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This year’s ANAMED (Koç University’s Research Center for Anatolian Civilizations) lasted for two days. The first day of the symposium started with the settlements in Aşıklı Höyük nearly 10,000 years ago. Moving through Çatalhöyük, 2nd and 1st millennia BCE, to Byzantium and nineteenth-century Ottoman periphery, the symposium ended with a talk on nineteenth-century Istanbul. So, it was a great experience, and I was thrilled to be talking about the marginal figures and marginal spaces of nineteenth-century Izmir.

Anamed, Istanbul


I do not know how it started (actually, I do) but I keep reading French medical journals from late nineteenth century. Tomur, my cat, is helping with the medical terms. Right after this picture, he fell asleep.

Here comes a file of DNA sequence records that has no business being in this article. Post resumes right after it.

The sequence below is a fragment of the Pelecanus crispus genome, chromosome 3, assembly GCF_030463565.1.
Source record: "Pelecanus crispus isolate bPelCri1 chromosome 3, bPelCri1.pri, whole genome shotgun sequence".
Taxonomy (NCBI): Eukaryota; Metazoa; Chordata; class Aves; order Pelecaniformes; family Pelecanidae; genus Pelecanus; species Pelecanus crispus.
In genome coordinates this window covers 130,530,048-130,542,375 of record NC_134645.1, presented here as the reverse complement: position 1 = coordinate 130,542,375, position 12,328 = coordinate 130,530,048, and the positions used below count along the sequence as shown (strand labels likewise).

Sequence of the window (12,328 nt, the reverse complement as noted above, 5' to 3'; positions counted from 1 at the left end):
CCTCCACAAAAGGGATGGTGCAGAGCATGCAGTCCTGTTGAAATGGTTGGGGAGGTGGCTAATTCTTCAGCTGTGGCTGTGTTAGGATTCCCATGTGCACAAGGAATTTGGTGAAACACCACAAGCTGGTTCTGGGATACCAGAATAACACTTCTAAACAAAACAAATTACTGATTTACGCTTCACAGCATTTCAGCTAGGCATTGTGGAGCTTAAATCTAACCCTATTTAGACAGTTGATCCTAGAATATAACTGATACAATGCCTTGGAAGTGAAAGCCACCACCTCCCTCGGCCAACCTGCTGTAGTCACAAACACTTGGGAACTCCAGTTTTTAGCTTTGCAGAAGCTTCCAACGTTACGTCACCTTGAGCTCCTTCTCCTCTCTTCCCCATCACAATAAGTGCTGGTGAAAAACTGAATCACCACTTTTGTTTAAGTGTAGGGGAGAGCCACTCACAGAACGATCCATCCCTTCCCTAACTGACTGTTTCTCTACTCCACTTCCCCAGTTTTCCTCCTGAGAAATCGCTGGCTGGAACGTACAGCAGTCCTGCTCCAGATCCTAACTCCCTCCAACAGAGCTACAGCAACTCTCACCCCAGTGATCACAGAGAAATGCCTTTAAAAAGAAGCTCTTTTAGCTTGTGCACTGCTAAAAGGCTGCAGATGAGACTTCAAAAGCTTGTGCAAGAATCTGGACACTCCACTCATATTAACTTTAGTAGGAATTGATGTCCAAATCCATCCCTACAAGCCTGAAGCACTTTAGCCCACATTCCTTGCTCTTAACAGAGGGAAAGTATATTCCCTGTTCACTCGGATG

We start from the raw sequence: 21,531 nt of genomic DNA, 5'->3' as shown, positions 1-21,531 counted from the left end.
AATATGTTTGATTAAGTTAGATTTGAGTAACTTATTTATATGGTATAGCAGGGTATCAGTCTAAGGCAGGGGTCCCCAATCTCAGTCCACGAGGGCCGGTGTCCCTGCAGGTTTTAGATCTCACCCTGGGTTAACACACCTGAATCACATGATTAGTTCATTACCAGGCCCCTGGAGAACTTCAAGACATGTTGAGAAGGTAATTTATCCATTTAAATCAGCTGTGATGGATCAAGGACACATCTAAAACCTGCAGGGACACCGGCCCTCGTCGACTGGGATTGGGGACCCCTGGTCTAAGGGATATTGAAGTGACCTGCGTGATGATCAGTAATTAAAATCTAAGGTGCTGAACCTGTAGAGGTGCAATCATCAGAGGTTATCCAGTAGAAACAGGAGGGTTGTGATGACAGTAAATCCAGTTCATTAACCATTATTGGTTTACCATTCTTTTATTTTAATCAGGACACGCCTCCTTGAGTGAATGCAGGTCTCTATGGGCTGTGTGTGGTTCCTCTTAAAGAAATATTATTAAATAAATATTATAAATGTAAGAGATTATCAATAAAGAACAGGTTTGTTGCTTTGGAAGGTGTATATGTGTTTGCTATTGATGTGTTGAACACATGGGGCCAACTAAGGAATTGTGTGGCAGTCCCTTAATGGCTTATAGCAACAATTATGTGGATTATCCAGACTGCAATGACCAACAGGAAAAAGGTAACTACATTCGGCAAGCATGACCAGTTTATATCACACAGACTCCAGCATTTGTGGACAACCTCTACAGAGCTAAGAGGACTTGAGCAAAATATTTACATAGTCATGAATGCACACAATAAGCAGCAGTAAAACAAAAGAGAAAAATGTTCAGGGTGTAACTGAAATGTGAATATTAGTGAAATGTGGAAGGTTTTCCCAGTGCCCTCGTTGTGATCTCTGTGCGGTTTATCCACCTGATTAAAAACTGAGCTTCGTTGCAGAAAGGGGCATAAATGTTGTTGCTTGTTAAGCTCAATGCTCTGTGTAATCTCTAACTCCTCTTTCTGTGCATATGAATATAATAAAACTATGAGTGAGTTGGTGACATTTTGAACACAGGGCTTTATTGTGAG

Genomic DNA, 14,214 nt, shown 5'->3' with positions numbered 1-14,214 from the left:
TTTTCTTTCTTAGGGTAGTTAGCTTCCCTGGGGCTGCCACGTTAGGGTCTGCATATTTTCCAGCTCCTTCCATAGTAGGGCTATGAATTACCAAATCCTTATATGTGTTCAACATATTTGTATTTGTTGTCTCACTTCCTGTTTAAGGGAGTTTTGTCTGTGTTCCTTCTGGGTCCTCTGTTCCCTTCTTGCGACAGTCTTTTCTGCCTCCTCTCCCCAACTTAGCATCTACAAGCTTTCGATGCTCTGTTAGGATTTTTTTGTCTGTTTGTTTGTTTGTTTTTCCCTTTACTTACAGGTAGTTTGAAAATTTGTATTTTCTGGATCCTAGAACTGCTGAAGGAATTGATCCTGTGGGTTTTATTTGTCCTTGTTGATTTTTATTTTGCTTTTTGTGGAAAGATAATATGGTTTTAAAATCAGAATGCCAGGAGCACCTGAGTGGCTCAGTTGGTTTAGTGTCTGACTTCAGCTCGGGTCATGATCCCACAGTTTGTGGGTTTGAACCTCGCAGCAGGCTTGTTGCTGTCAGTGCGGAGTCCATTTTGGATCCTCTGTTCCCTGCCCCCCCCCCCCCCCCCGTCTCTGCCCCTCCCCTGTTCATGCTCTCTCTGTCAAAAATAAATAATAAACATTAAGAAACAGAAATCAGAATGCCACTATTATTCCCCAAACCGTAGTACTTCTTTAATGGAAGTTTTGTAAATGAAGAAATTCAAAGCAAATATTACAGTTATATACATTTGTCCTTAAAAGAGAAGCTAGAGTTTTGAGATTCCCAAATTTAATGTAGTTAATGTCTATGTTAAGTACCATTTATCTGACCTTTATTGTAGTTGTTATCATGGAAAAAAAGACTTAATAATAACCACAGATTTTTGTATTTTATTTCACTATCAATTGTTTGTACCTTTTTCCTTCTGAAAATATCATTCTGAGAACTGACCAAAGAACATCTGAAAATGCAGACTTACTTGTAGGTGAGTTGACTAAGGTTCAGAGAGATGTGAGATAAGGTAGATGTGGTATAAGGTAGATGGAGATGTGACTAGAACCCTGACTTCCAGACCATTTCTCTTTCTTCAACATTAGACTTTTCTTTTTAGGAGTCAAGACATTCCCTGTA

image1.jpegNot being able to start reading without a cup of coffee in the morning sometimes terrifies me. Pages of books, which I value very much, are covered with coffee stains. Today, as I continue reading Joshua Schreier’s book The Merchants of Oran, I am extra careful not to spill anything since daydreaming about a Mediterranean port city on a rainy day is quite distracting.

Sunday, Istanbul